Newborn Studies

Intermittent Hypoxia Studies

Throughout the years, the American SIDS Institute has been involved in projects to learn more about the underlying medical vulnerabilities that make an infant more likely to die suddenly. Several studies have focused on infants’ abilities to control heart rate and breathing and on what causes these mechanisms to sometimes break down. Preterm infants commonly have breathing instability, and this can teach us a lot about the resulting problems and successful treatment. Therefore, we often partner with neonatologists to study infants in the NICU (neonatal intensive care unit).

A recent series of studies have looked at intermittent hypoxia. This occurs when an infant’s irregular breathing patterns cause dips in his oxygen levels. These up and down fluctuations are not clinically apparent and can only be measured by continuous recordings of oxygen blood levels using pulse oximeters. I intermittent hypoxia is known to be pro-inflammatory and appears to have long term adverse consequences, including neuro-developmental changes. Intermittent hypoxia is also very common in children and adults with sleep apnea and there is evidence that even modest amounts of intermittent hypoxia lead to impairments in cognitive performance. Caffeine is commonly used in the early weeks of care of premature infants to treat symptoms related to immature breathing regulation, which also reduces the frequency of intermittent hypoxia.

Phase 1 – Intermittent Hypoxia and Extended Caffeine Treatment

Under the direction of one of our board members, Dr. Carl Hunt, who is at Uniformed Services University of the Health Sciences (USUHS), we have completed a study of preterm babies in neonatal intensive care units (NICUs). Participating in the study were 16 hospital NICUs, a data coordinating center at Boston University, USUHS and the American SIDS Institute. The Institute provided funding assistance and our executive director, Dr. Betty McEntire, served as the project director. The results of this study were published in JAMA Pediatrics.

For this first study, we hypothesized that intermittent hypoxia is still occurring even after the immature breathing was no longer apparent, and that extended caffeine treatment could reduce intermittent hypoxia episodes. We randomly assigned caffeine-treated infants born at less than 32 weeks’ gestation to receive extended treatment with caffeine at a usual NICU dose or to usual care (n=53) once they had reached 34 to 37 weeks’ postmenstrual age (PMA). Infants underwent continuous oxygen saturation (pulse oximeter) monitoring until they had been home for at least one week and had reached at least 40 weeks’ PMA. At 35 weeks’ PMA, control infants spent an average of 106 seconds per hour (s/h) with oxygen saturation (SaO2) levels below 90%; at 36 weeks’ PMA, time spent below 90% SaO2 fell to 100 s/h. Among the infants in the extended caffeine group, time spent below 90% SaO2 was 51 s/h at 35 weeks and 49 s/h at 36 weeks. However, there was no significant reduction in IH with extended caffeine use after 36 weeks.

The lack of effect of caffeine after 36 weeks PMA likely occurred because infants metabolize caffeine more quickly as they mature, so a higher dose would be required than is routinely required at younger ages in the NICU. Also, a critical but unresolved question is whether reducing the extent of intermittent hypoxia by extending caffeine treatment to term-equivalent age has any long-term benefits, such as improved neurodevelopment, or has any associated risks.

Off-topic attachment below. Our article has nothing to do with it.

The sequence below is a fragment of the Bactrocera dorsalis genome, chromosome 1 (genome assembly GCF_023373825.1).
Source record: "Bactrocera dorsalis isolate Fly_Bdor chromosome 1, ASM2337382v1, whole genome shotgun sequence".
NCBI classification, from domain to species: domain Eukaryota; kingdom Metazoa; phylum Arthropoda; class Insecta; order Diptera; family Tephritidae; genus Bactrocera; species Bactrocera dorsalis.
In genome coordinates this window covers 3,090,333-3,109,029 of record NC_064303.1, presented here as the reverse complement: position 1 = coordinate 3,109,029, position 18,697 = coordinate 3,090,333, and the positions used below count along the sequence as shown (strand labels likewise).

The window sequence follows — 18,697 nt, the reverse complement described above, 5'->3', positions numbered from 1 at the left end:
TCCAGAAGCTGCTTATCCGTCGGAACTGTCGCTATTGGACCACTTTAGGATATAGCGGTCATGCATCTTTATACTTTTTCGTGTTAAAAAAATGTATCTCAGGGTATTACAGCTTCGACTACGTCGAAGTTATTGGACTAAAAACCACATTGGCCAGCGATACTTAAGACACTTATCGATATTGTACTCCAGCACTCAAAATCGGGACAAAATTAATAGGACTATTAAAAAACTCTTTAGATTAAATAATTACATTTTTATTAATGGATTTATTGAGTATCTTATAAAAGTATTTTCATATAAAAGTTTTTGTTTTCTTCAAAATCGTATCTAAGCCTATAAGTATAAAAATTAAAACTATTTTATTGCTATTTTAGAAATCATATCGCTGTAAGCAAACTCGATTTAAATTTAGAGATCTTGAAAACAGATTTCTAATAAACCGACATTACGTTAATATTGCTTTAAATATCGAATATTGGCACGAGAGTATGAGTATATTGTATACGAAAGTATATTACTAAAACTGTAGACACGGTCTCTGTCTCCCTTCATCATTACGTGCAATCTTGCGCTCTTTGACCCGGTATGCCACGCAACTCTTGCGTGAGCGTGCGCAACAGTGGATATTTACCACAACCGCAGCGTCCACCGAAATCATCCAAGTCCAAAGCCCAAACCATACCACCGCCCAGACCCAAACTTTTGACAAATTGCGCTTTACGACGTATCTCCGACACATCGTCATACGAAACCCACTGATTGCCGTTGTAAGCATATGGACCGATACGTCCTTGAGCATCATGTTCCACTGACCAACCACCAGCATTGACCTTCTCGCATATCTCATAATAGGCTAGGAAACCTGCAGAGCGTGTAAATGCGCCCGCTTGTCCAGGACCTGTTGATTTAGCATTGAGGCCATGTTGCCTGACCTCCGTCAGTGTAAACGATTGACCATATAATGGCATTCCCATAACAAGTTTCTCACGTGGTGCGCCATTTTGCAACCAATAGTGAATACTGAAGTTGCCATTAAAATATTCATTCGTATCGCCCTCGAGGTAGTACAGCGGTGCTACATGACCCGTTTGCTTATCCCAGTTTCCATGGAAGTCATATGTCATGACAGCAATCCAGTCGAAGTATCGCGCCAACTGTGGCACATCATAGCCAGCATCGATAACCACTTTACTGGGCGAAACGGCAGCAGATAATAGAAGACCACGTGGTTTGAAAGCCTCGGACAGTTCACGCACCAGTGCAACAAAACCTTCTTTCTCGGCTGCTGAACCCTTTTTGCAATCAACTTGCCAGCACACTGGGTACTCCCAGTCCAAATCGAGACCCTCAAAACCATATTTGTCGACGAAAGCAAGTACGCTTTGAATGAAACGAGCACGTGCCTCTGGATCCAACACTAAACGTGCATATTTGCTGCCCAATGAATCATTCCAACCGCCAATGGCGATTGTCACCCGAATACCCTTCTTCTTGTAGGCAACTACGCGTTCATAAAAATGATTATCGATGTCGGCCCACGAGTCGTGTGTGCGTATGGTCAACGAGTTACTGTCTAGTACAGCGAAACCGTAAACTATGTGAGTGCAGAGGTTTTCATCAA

Phase 2 – Intermittent Hypoxia and Caffeine Levels

The second phase of the study was designed to sort out what the right dose of caffeine is to reduce the intermittent hypoxia we now know is still occurring after 36 weeks PMA. We are therefore now conducting a randomized trial of 2 different higher doses of caffeine at 9 NICUs. In addition to recording the intermittent Hypoxia, infant samples are being obtained to measure the caffeine levels present in the body.

Phase 3 – Intermittent Hypoxia and Caffeine in Preterm Infants

In 2019 we begin enrolling patients in our NICHD-funded multicenter study on intermittent hypoxia in preterm infants. The 5-year project will lead to a better understanding of impaired respiratory control in preterm infants and the subsequent consequences.

In addition to the American SIDS Institute, partners in the study are:

  • Beth Israel Deaconess Medical Center (Boston, MA)
  • Boston University (Boston, MA)
  • Children’s National Medical Center (Washington, DC)
  • Dartmouth Hitchcock Medical Center (Lebanon, NH)
  • Hospital of the University of Pennsylvania (Philadelphia, PA)
  • Johns Hopkins All Children’s Hospital (St. Petersburg, FL)
  • Johns Hopkins Baltimore and Bayview Hospitals (Baltimore, MD)
  • Loma Linda Univ. Health System (Loma Linda, CA)
  • Pennsylvania Hospital (Philadelphia, PA)
  • UMass Medical Memorial Center (Worcester, MA)
  • Univ. of Kentucky Children’s Hospital (Lexington, KY)
  • Univ. of Mississippi Medical Center (Jackson, MS)
  • Walter Reed National Military Medical Center (Bethesda, MD)

The primary focus on the study is to learn more about how infants control breathing and oxygen levels and what might improve this process. There are about 380,000 babies born prematurely each year in the US. These infants are at risk for many problems including immediate health issues along with long term developmental concerns. They also have higher infant mortality rates, including rates of Sudden Infant Death Syndrome.